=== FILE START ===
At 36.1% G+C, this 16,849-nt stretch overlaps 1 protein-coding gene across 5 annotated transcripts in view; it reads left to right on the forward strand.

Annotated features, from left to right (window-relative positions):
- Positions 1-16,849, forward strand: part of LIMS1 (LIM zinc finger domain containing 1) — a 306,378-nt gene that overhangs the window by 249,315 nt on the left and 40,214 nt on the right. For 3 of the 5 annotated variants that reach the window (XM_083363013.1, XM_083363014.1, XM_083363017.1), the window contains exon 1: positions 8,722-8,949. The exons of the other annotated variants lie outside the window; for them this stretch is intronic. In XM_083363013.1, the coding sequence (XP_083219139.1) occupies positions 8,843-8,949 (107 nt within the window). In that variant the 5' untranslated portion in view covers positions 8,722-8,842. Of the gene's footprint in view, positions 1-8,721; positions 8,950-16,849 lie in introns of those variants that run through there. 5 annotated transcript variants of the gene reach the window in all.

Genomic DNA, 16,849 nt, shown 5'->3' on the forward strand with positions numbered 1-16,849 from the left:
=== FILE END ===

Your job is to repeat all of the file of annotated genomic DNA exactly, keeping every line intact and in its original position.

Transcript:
At 36.1% G+C, this 16,849-nt stretch overlaps 1 protein-coding gene across 5 annotated transcripts in view; it reads left to right on the forward strand.

Annotated features, from left to right (window-relative positions):
- Positions 1-16,849, forward strand: part of LIMS1 (LIM zinc finger domain containing 1) — a 306,378-nt gene that overhangs the window by 249,315 nt on the left and 40,214 nt on the right. For 3 of the 5 annotated variants that reach the window (XM_083363013.1, XM_083363014.1, XM_083363017.1), the window contains exon 1: positions 8,722-8,949. The exons of the other annotated variants lie outside the window; for them this stretch is intronic. In XM_083363013.1, the coding sequence (XP_083219139.1) occupies positions 8,843-8,949 (107 nt within the window). In that variant the 5' untranslated portion in view covers positions 8,722-8,842. Of the gene's footprint in view, positions 1-8,721; positions 8,950-16,849 lie in introns of those variants that run through there. 5 annotated transcript variants of the gene reach the window in all.

Genomic DNA, 16,849 nt, shown 5'->3' on the forward strand with positions numbered 1-16,849 from the left: